News Video | Policy | GPs | Hospitals | Medical | Mental Health | Welfare | Search

 

Action already taken on oyster imports

The New Zealand Food Safety Authority (NZFSA) welcomes the report by the Auckland Regional Public Health Service into an outbreak of norovirus gastroenteritis associated with Korean oysters eaten during a function at Eden Park on 17 June.

"NZFSA experts have been working closely with ARPHS throughout the investigations and support the findings," says Tim Knox, Director (New Zealand Standards).

"We are looking closely at the recommendations put forward in the report and have already taken a number of actions. We have been in contact with the Korean authorities through the New Zealand Embassy in Seoul, and have requested that Korea suspend all exports of this product until such time that New Zealand has confidence in the systems and processes for the harvest and packaging. A copy of the report will be sent to the appropriate officials in Korea as well as to the United States Food and Drug Administration (USFDA), which administers the shellfish regulatory programme in Korea under which exports to New Zealand are also covered.

"Concerns around the safety of all imported shellfish are currently under consideration as part of NZFSA's wider review of a revised import health standard. Proposals are in the advanced stage of development and will be open for submissions within the next one to two months.

"NZFSA's current import standard requires that all imported oysters are clearly labelled as requiring to be cooked thoroughly before being eaten. This instruction has clearly not been followed in this instance and the ensuing outbreak reinforces the need for caterers and those in food service to ensure they read the labels carefully, follow directions and to remember that no food can ever be guaranteed as 100% safe. We are confident that the majority consumers and caterers are aware that all raw oysters are a high-risk food."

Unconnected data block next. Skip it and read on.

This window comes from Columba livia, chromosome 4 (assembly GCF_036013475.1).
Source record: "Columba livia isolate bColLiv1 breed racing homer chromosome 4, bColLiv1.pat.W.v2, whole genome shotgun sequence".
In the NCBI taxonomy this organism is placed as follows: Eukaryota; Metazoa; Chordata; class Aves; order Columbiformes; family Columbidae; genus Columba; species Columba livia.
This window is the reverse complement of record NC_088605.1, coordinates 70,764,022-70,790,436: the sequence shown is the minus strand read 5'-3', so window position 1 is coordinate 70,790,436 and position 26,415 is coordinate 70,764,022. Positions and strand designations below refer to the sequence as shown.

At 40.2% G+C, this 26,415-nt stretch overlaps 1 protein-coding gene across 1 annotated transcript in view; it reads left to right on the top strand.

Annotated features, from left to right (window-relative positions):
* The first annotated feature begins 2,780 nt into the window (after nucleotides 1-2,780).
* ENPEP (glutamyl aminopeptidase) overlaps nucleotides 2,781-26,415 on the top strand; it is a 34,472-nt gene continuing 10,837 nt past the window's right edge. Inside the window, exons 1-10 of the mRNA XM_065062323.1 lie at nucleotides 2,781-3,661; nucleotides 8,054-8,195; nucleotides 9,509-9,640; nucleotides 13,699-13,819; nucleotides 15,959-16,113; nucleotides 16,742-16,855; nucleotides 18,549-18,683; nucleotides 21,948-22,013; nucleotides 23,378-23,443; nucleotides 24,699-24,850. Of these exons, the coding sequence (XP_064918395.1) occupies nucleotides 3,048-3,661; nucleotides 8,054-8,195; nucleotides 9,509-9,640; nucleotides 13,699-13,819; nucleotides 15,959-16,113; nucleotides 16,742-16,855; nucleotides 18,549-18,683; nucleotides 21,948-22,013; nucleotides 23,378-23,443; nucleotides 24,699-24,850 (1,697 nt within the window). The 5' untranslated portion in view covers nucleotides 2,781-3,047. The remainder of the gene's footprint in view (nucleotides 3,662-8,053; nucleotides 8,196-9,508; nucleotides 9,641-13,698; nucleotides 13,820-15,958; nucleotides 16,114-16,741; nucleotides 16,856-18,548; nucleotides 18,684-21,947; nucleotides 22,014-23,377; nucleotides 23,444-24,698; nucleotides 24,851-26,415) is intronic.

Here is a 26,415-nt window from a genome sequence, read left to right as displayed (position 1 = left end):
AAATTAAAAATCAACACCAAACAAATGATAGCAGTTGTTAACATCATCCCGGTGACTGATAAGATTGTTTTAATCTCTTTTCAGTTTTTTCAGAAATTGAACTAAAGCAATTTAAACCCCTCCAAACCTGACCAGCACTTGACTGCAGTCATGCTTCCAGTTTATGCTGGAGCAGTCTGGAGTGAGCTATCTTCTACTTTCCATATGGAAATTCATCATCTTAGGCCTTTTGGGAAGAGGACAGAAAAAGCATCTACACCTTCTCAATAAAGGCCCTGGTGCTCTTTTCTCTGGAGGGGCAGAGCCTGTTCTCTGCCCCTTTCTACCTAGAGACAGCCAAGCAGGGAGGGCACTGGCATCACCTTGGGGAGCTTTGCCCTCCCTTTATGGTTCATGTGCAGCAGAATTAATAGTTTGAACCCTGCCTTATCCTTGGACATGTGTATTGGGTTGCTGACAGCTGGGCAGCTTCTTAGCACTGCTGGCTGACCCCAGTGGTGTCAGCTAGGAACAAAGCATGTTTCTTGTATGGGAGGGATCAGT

ENDS

© Scoop Media

 
 
 
Culture Headlines | Health Headlines | Education Headlines

 

Reuben Moss' Property is Theft! & Kaitani at The Physics Room

Property is Theft! continues Moss’ interest in the contemporary urban environment as a space controlled by pulsing and unequal flows of capital and labour. Kaitani features work by the University of Canterbury Fijian Students Association and Kulimoe’anga Stone Maka. More>>


Handcrafted Form: Rare Treasures From Japan

This unique exhibition at Expressions Whirinaki represents 90 everyday objects made by contemporary Japanese artisans who employ various traditional craft techniques made in regional workshops. The works used in daily life are crafted from raw materials with techniques appropriate to bringing out the best of its medium, balancing ease of use with aesthetic appeal. More>>

Howard Davis Article: A Musical Axis - Brahms, Wagner, Sibelius

Brahms' warm and exquisitely subtle Symphony No. 3 in F major, Wagner's irrepressibly sentimental symphonic poem Siegfried Idyll, and Sibelius' chilling and immensely challenging Violin Concerto in D minor exemplify distinct stages of development in a tangled and convoluted series of skirmishes that came to define subsequent disputes about the nature of post-Romantic orchestral writing well into the following century. More>>

Scoop Review Of Books: A Pale Ghost Writer

Reviewed by Ruth Brassington, Richard Flanagan's new novel is about a novelist hastily ghost-writing the biography of a crook about to go to trial. The reader is kept on a cliff-edge, as the narrator tries to get blood out of his stone man. More>>

New Zealand Wars Commemoration: Witi Ihimaera's Sleeps Standing Moetū

The second of several articles to mark Rā Maumahara, remembering the New Zealand Land Wars. The first was a Q&A with Vincent O’Malley, author of The Great War for New Zealand: Waikato 1800–2000. More>>

ALSO:

 
 
 
 
 

LATEST HEADLINES

  • CULTURE
  • HEALTH
  • EDUCATION
 
 
  • Wellington
  • Christchurch
  • Auckland